The choice of a specific calibration is a refinement for a particular purpose, most notably for a use-case where an app is not fully color management aware. You give the display a personality to make it fit the use case. On a computer, this is always a byzantine matter of understanding what specific apps do and why. But for modern OS with an active display profiles, most apps won’t be stupid.
Also know that the calibration that any profiling package can perform through the profile is limited to color-balance and tonal response under the limits of the display connection. It can’t limit gamut, so it can’t give the display a complete personality.
UHD HDR is a bugaboo everywhere right now.
For these and other reasons which will make your eyes roll into the back of your head, a good place to do calibration of the display itself.
Put another way, you need to know what personality you want the display to have, and use its controls to get that personality. Then it becomes a question of whether the display supports it, and does it match whatever is feeding it.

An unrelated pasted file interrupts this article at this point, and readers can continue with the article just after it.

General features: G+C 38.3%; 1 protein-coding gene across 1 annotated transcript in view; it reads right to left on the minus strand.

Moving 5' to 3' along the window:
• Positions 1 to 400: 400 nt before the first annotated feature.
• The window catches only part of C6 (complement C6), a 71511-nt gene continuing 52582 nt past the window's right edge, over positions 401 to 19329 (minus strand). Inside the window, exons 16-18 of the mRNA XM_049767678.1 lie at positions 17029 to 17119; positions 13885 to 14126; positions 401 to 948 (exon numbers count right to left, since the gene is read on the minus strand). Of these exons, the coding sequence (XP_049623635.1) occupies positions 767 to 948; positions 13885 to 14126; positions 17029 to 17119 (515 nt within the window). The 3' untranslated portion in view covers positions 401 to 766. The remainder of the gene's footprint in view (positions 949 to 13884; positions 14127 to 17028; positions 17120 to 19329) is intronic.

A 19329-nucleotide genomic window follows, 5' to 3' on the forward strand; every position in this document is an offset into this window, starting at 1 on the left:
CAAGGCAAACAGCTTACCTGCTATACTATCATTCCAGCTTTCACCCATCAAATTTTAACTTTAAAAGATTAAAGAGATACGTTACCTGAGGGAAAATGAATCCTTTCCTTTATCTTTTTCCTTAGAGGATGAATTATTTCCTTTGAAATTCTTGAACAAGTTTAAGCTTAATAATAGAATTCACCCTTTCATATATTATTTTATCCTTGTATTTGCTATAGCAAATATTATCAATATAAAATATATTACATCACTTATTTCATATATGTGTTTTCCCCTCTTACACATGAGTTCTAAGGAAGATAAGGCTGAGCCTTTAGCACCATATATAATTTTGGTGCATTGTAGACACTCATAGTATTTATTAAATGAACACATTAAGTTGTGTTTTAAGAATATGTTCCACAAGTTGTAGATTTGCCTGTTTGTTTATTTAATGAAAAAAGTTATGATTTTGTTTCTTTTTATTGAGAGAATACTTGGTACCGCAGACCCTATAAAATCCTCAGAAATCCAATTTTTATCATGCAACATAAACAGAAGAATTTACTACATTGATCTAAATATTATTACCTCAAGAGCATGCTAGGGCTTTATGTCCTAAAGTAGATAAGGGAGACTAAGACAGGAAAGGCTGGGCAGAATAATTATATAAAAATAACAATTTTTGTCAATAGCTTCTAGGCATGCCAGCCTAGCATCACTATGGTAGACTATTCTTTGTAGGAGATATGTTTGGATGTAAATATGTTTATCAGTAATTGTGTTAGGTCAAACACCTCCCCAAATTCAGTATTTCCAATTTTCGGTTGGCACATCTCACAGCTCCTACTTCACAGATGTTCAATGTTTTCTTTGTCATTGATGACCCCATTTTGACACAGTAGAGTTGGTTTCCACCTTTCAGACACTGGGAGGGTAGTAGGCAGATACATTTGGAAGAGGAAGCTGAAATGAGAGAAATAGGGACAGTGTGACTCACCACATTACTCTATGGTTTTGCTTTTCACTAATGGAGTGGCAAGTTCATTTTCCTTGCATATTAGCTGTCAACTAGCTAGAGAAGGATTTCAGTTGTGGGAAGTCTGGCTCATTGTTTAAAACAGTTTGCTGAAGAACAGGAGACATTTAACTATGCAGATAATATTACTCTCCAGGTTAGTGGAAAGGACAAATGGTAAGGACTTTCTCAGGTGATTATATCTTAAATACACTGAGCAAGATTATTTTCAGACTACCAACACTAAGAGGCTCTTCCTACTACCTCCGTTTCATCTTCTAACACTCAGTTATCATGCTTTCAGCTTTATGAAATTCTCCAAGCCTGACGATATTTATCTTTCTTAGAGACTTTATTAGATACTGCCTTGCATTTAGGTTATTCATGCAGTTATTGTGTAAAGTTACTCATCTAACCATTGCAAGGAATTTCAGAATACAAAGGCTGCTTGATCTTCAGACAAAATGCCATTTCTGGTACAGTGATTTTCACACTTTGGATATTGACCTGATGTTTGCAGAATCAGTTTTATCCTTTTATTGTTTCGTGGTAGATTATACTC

Simplest approach is set whie to taste in display, then use DisplayCal defaults, to profile the display and run color managed apps
Give the display a personality that agrees with the output of the apps you are using. An example would be if you hook up a streaming box, or disc player, or game console, it’s not gonna have access to your computer, and your computer is not around to calibrate the display, so any personality it has is a matter between the player and your display. You can see how you really need some standards.
Yet DisplayCal or another package can still help you set white using the display controls.
There’s a point of view where can imagine your computer as just a vastly more configurable player, which some or all of its parts know to use ICC profiles. But this is a separate matter for the display’s personality.
If you get where I am going here, you need to be aware that calibration can happen in at least 3 places and these all interact to some degree:
- The display itself
- The GPU in the computer
- The ICC color management libraries for apps
And maybe elsewhere, depending on your setup. For example, this is where you might hear about video color stylists using special LUT profiles in their grading app which incorporate both a look and a calibration..